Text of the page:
When is it no longer the New Year?


Happy New Year!

As I wrap up the final edits on this piece, I feel comfortable saying that I intend for these moments to be the last time I offer such wishes in 2016. After all, it seems to me that a week is long enough.

Or is it?

I mean… it’s not that I don’t wish you a good year from this point on. (I do.) Instead, it’s just that each year I find myself getting a bit more prickly about when the time is right to actually stop saying “Happy New Year” to people.

(Yes. I said “more prickley”… get over it. It sounds funner that way.)

As I see it, there are basically three generalities that are part of any thoughts or discussions for finding an appropriate date to stop saying Happy New Year…

The next holiday

Until you get your checks right

The first time you see someone

We’ll start with the holidays.

It almost feels appropriate in this debate. The holiday that follows New Year’s in the United States honors the brilliant Martin Luther King, Jr., and falls on the third Monday of the month. Potentially a bit of a stretch when you look at 18 to 20 days, but not too outrageous. And yet…

Let’s start by being literal about wishes following the holiday. How often do you toast a St. Patrick’s Day on March 27th? Do you ever offer best wishes for Halloween on November 10th? On December 2nd, are you greeting people with Thanksgiving tidings?

Sure… there are probably plenty of people responding to the mention of toasting St. Patrick’s on the 27th of March with raised eyebrows of excitement followed by deliberate consideration. Unfortunately, they lose any possible attempt at making a case for follow up arguments during the hangover the next morning. Still… the first item against using the next holiday as a marker is that most holidays end with the holiday date.

Perhaps you want to be more open. It isn’t the holiday, but the season. Halloween leads to Thanksgiving which makes way for Christmas and so on. Well… yeah… no.

Christmas has become a mass consumerism tidal wave that begins building strength in August. (Heck, you could make an argument based on those out for post-Christmas sales, looking to supply next year, that the Christmas rush begins on December 26th.) Sure, you get things like barbecues from Memorial Day and July 4th. Still… no.

Several years ago I went out with some friends to a comedy club in late January. For some reason, to this day I recall it was 1992 and the Sunday after recognizing Dr. King. That would make it the 26th. The first comedian came out and wished us all a “Happy New Year” to start his set. And it wasn’t a line to segue into his act. He didn’t kick off a debate about it being late January, nor did he ask if we got everything we wanted for Christmas. The club wasn’t still decorated for any December holidays. It was just “Happy New Year” and you can sense he lost the entire audience for a moment as they shook their heads.

Trying to argue that it’s ok to be saying “Happy New Year” on January 28th because it’s still fresh and seasonal seems a bit hollow.

So… next holiday... no. For a variety of reasons, it just seems too long and missing in specifics.

Next up… how long do you write the wrong year? I made the joke initially about checks, but I know we can all appreciate the frustrations that come with habitual writing of the previous year all over the place. This applies less and less to checks as technology changes the way we bank. And yet, the concept holds true. We all laugh when December turns to January and we date things incorrectly.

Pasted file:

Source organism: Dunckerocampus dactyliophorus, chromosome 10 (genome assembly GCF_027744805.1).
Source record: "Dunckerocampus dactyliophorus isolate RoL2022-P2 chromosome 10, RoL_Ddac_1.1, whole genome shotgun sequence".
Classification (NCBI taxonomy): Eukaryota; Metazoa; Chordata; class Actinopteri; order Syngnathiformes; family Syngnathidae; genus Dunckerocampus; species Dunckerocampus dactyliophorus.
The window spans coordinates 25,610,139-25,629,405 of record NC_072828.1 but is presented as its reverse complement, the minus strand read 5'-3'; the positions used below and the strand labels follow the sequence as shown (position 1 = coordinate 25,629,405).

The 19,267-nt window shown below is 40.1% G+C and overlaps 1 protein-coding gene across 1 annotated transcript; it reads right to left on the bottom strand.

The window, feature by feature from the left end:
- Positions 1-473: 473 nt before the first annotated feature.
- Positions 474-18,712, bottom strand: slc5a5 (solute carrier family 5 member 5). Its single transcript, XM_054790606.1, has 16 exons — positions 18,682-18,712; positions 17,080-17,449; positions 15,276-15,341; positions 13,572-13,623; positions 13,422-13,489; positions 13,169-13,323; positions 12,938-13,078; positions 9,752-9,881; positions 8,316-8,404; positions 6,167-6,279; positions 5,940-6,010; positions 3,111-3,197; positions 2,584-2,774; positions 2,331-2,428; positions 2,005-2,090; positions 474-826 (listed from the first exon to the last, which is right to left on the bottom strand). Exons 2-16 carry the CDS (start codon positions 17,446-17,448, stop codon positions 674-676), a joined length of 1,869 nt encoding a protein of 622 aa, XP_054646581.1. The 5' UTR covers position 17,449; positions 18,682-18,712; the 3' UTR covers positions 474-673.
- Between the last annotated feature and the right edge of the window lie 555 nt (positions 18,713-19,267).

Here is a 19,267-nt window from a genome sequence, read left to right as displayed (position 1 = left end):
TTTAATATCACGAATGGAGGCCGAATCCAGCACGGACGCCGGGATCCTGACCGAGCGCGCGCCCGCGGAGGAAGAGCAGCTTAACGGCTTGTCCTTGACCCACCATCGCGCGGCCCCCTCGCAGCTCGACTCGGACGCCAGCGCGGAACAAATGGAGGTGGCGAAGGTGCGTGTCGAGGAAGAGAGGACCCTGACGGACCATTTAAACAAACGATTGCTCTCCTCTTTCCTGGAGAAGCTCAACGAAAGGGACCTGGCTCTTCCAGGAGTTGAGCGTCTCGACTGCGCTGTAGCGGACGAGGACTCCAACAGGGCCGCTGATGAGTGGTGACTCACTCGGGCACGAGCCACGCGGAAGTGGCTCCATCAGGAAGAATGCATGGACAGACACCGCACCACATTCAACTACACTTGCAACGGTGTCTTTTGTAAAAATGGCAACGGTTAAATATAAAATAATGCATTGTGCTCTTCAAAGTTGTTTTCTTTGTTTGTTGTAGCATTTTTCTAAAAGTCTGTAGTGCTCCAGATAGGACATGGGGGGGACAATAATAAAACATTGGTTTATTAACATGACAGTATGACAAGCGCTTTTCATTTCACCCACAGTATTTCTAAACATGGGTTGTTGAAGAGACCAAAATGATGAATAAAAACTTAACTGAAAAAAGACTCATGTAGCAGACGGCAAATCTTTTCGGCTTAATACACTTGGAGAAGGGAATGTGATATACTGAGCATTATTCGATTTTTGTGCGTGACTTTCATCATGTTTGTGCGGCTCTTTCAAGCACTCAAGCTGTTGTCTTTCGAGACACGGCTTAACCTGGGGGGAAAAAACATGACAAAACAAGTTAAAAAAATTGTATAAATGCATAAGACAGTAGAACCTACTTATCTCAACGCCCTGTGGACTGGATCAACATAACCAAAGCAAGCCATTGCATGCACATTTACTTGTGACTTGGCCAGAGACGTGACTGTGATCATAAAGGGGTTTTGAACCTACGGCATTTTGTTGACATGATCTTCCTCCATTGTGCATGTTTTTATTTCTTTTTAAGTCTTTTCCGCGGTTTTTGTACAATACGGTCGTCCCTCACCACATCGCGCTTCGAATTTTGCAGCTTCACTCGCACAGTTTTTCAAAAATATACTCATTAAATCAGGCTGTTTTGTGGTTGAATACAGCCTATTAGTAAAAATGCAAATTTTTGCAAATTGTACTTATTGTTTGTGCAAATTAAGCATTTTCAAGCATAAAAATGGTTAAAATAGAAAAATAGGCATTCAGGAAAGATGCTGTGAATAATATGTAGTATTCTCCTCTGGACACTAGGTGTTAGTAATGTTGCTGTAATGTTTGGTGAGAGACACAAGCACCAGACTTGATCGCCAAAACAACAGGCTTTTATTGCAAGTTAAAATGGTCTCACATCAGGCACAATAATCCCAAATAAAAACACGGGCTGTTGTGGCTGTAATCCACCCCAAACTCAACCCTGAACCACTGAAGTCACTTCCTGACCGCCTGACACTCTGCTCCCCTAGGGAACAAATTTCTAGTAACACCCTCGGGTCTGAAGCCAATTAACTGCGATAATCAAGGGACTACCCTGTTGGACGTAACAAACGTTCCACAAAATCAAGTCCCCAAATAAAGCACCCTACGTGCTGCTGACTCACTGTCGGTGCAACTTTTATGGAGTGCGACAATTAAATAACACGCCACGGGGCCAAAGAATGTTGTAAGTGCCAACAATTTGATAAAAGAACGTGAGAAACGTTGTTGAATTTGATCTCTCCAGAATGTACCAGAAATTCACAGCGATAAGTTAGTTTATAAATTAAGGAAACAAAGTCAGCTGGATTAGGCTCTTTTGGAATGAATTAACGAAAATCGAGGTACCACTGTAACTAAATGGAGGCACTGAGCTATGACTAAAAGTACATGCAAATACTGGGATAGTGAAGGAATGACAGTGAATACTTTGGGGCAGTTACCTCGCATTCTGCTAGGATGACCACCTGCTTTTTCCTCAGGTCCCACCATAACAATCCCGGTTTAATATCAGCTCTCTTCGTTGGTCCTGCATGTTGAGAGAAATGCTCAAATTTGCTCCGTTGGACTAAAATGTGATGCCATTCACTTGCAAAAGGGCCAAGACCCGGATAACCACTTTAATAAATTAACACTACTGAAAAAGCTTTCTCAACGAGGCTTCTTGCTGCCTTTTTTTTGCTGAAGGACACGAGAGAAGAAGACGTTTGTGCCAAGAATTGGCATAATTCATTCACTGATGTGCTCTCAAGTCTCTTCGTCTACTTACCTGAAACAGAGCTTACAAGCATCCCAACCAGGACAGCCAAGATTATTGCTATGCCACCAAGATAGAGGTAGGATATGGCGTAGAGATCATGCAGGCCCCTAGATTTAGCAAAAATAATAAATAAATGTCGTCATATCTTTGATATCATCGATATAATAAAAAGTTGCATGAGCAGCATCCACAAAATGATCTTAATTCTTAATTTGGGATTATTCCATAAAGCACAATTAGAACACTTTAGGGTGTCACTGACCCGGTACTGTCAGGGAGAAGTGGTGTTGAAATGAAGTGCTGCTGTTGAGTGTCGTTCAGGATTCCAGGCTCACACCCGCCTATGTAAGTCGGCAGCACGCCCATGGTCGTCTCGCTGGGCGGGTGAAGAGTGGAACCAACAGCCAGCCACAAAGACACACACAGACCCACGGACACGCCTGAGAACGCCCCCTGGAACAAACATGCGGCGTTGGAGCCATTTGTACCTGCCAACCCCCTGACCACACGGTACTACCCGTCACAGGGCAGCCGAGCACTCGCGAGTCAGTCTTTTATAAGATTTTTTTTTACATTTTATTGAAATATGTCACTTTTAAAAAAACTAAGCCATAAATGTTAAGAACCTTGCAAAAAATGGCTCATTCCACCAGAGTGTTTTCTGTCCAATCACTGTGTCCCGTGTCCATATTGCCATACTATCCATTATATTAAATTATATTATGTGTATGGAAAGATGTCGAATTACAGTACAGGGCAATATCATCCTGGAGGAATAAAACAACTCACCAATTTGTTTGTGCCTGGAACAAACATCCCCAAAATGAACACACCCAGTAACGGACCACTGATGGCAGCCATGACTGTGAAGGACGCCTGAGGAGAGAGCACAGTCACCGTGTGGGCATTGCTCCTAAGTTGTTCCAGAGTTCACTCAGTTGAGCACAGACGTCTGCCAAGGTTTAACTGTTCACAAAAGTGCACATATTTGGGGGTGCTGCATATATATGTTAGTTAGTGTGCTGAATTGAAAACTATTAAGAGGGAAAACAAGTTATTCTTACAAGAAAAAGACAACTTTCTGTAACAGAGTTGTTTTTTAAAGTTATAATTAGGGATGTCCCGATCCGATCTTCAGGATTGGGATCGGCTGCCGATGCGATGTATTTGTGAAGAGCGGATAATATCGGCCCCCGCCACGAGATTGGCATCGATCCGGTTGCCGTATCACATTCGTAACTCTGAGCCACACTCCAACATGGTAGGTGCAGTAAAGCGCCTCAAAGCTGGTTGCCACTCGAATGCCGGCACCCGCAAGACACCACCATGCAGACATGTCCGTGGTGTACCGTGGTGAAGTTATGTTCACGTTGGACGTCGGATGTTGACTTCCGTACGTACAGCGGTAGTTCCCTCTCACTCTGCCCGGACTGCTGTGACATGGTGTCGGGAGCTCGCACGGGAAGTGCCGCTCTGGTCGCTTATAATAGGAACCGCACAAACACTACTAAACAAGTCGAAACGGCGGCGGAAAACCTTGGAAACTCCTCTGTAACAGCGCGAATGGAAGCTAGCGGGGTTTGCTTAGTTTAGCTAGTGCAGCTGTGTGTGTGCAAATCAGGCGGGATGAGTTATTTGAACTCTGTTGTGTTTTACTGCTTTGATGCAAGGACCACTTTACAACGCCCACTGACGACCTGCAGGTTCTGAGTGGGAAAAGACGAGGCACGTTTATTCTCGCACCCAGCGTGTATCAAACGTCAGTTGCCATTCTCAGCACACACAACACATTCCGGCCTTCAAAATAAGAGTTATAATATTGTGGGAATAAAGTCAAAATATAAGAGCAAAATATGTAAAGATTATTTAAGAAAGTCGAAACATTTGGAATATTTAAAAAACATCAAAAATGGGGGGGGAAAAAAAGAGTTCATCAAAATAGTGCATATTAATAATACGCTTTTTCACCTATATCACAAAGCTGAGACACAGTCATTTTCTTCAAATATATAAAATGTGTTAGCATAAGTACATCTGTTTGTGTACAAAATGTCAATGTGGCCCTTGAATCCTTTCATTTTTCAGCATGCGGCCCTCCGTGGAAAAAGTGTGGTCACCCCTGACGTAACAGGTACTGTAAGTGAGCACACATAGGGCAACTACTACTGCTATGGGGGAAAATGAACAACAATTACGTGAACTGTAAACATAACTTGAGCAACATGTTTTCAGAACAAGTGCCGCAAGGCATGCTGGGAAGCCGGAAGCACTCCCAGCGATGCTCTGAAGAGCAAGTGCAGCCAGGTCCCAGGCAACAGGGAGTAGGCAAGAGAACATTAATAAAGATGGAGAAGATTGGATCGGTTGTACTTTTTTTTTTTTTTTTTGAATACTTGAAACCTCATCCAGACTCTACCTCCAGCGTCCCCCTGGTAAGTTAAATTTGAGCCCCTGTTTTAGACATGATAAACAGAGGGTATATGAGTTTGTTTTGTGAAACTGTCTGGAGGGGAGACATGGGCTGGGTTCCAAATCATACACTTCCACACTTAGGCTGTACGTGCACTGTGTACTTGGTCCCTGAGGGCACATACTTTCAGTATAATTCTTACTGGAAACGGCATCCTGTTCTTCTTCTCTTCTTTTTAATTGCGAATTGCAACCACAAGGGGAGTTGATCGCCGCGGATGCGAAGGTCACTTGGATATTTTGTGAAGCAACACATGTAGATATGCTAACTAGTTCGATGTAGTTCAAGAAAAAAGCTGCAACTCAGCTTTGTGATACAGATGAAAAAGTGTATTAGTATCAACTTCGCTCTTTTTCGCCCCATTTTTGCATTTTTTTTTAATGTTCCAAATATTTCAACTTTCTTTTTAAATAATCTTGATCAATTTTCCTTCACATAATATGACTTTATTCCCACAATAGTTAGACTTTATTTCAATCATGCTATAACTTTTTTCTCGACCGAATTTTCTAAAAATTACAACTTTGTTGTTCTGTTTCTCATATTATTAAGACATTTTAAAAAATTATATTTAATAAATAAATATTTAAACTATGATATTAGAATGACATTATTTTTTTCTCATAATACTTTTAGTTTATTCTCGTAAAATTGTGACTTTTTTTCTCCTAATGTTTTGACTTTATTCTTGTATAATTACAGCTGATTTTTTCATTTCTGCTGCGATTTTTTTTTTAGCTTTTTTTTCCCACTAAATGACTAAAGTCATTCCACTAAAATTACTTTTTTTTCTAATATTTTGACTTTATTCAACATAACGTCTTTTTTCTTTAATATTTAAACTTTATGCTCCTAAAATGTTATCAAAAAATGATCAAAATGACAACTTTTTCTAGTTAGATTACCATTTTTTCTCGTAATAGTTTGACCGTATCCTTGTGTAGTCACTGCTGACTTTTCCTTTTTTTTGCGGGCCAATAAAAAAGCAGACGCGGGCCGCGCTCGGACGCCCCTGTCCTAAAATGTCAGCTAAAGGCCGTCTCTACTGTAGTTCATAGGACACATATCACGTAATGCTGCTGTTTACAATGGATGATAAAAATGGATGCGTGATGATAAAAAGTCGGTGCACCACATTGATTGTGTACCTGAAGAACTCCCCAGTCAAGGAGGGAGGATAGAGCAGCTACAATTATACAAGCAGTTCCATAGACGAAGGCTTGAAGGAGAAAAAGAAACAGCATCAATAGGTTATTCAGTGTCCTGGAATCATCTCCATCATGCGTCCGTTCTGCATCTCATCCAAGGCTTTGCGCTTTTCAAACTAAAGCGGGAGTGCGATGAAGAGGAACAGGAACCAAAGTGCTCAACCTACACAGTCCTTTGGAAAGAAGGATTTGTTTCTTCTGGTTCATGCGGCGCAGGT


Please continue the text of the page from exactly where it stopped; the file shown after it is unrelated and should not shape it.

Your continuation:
The trouble with this one can be found on June 31st.

Today, some of us are still dating things with 2015. A few will continue doing so into February. And while it seems like that has to do with the New Year, it’s honestly just a different version of not knowing what day of the week it is… missing when one month becomes the next… not recognizing that June only has 30 days… stuff like that. Absent-minded-change-of-routine-whatever.

So how about the third option… a seemingly sensible one… wishing someone a Happy New Year the first time you see them that year?

Again… no. Because you might not see someone until July or August or five years down the road. And honestly, if someone is so regular in your life or important to you that you want to say it, then you should see them at work, around your neighborhood, or know how to send them an e-mail.

You should understand that I wish you the best every day. Good morning… good afternoon… good evening… from the start January all the way to the end of December, and then around the calendar again. The reality is New Year’s wishes fall into a special category that eludes most other holidays. There is a post-holiday run where the well-wishing is almost expected, and definitely appropriate. However, there needs to be some sort of way to determine when a New Year is no longer new.

For me, a week seems just about right.

A friend of mine got lost in her Christmas card writing this year. On the fly, she adjusted and decided to send out New Year’s cards. Love the idea… and enjoyed getting her card, with pictures of the kids. (Thank you for including Terry and I.) How long would it take for such a card to arrive in your mailbox? 5-7 days seems about the extreme length for something not being sent internationally.

We can afford some wiggle room in letting that week be five, seven, or even eight days. We can adjust and debate allowances for the work week, two weekends, or where the 1st might fall from year to year. For me though, January 8th seems like the latest date to wrap things up.

And so… Happy New Year.

It’s time to put the expressing of wishes away for the year. (And if you haven’t… take down your tree.)

If you have any comments or questions, please e-mail me at Bob@inmybackpack.com